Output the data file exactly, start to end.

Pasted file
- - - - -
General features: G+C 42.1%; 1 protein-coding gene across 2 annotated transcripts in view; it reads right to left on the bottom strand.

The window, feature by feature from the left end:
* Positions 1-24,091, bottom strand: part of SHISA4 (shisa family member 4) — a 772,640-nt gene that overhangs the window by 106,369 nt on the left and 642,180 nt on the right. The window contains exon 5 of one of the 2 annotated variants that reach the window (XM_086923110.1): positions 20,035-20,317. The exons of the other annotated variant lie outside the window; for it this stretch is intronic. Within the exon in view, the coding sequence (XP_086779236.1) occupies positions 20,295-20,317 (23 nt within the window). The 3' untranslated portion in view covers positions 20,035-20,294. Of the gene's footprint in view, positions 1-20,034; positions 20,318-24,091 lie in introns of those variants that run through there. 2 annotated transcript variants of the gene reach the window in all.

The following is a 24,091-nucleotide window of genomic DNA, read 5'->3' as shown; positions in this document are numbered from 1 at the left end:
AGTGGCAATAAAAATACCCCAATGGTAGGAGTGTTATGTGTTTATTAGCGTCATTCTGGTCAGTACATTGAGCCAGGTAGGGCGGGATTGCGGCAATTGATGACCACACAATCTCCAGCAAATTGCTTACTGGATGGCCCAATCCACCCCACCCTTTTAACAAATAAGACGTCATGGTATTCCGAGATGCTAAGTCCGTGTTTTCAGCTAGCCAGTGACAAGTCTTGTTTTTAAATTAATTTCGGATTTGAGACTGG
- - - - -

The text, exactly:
General features: G+C 42.1%; 1 protein-coding gene across 2 annotated transcripts in view; it reads right to left on the bottom strand.

The window, feature by feature from the left end:
* Positions 1-24,091, bottom strand: part of SHISA4 (shisa family member 4) — a 772,640-nt gene that overhangs the window by 106,369 nt on the left and 642,180 nt on the right. The window contains exon 5 of one of the 2 annotated variants that reach the window (XM_086923110.1): positions 20,035-20,317. The exons of the other annotated variant lie outside the window; for it this stretch is intronic. Within the exon in view, the coding sequence (XP_086779236.1) occupies positions 20,295-20,317 (23 nt within the window). The 3' untranslated portion in view covers positions 20,035-20,294. Of the gene's footprint in view, positions 1-20,034; positions 20,318-24,091 lie in introns of those variants that run through there. 2 annotated transcript variants of the gene reach the window in all.

The following is a 24,091-nucleotide window of genomic DNA, read 5'->3' as shown; positions in this document are numbered from 1 at the left end:
AGTGGCAATAAAAATACCCCAATGGTAGGAGTGTTATGTGTTTATTAGCGTCATTCTGGTCAGTACATTGAGCCAGGTAGGGCGGGATTGCGGCAATTGATGACCACACAATCTCCAGCAAATTGCTTACTGGATGGCCCAATCCACCCCACCCTTTTAACAAATAAGACGTCATGGTATTCCGAGATGCTAAGTCCGTGTTTTCAGCTAGCCAGTGACAAGTCTTGTTTTTAAATTAATTTCGGATTTGAGACTGG